When your heart muscles becomes enlarged or stiffen, your heart can be weakened, affecting its ability to pump blood through your system. This condition, known as cardiomyopathy, can affect anyone and may eventually lead to serious heart problems.
Some people may have it and never know it. But for some, symptoms can worsen quickly. In such cases, cardiomyopathy can be life-threatening and must be treated.
What causes cardiomyopathy?
Cardiomyopathy may be inherited, or it may occur in conjunction with autoimmune diseases such as lupus or via infection, prolonged high blood pressure, obesity or drinking too much alcohol.
What are its symptoms?
The symptoms may be the same as for heart failure, including shortness of breath, chest pain, swelling of the feet or ankles and fainting. If you have any of these symptoms, you should consult your health care provider and be ready to discuss any history of heart problems in your family.
How is it treated?
The way your cardiomyopathy is treated will depend on what caused it to develop. If it is related to high blood pressure, your provider will likely prescribe medication to keep it within a healthier range. If it seems related to smoking or immoderate drinking, your doctor will urge you to quit. You may be encouraged to get more exercise. You may be a candidate for an implant or even a transplant, though such cases are relatively rare.
Be candid with your doctor so she can prescribe the treatment most appropriate for you.
The American Academy of Family Physicians has a user-friendly site that discusses the symptoms, risk factors and treatments of all forms of cardiomyopathy. It includes a set of questions you should ask your doctor, such as, “What’s the likely cause of my cardiomyopathy?” and “Do I need to make any lifestyle changes?”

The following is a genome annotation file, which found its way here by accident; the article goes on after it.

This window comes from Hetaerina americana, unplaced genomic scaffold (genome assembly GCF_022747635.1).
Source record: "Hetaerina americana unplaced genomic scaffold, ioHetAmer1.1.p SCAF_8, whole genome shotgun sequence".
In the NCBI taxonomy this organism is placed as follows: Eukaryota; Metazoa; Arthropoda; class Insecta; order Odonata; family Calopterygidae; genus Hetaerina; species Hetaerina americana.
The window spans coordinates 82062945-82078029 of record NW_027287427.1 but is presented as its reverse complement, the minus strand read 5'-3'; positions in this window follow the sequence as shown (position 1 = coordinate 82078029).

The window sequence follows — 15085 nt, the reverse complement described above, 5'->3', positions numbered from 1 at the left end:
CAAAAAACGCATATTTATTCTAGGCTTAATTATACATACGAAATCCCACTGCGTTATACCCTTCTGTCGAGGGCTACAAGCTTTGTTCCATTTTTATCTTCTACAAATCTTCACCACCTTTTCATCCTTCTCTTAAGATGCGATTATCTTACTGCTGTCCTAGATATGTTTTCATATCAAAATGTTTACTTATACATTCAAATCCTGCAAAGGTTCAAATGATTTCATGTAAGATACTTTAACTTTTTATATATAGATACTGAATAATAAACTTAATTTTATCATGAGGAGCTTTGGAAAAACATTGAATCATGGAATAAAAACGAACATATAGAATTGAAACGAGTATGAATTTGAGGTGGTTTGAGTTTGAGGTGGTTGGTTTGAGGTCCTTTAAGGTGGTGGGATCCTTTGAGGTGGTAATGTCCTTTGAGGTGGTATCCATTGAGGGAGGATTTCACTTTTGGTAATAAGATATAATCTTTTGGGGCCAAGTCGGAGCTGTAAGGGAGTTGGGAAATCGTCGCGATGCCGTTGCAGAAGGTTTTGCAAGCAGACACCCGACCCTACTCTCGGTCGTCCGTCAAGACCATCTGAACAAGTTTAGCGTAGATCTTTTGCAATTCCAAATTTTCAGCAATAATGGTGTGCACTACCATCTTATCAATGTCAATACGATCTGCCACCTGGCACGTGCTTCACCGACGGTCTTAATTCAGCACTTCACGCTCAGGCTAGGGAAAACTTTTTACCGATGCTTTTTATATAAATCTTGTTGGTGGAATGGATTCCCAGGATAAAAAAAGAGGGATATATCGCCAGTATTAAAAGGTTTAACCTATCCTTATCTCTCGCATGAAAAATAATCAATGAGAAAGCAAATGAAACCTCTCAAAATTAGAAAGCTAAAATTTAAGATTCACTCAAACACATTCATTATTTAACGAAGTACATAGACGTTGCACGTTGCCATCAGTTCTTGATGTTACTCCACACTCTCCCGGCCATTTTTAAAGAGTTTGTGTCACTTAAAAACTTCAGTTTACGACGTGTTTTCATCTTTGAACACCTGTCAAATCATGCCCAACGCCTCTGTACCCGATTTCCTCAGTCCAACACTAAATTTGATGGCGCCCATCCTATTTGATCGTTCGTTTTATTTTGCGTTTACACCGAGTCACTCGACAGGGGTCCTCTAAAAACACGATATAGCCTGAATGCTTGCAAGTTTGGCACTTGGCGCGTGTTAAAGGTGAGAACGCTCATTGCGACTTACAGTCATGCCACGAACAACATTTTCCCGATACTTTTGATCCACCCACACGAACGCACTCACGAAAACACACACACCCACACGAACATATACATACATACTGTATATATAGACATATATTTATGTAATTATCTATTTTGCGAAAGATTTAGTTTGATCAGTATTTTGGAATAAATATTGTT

The National Heart, Lung and Blood Institute (NHLBI) offers a somewhat more clinical take on the condition.
Also, read our previous posts “Guard your heart: How to prevent, survive and recover from a heart attack,” “What is a heart murmur?,” and “Women’s heart health and the warning signs you shouldn’t ignore.”
See a provider
Providence specializes in heart health throughout its network, including the Providence Heart and Vascular Institute in Oregon and Southwest Washington, the Heart and Vascular Institute at Providence St. Joseph in southern California, the Providence St. Mary Heart and Vascular Center in Walla Walla, Washington, the International Heart Institute at Providence St. Patrick in Missoula, Montana, and the Providence Heart & Vascular Center in Alaska.
If you or someone you care about shows symptoms of cardiomyopathy or heart failure, please see a health care provider. You can find a Providence provider in our online directory:
- Providence Health Plan
- Providence Health Assurance
- St. Joseph Health
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This information is not intended as a substitute for professional medical care. Always follow your health care professional's instructions.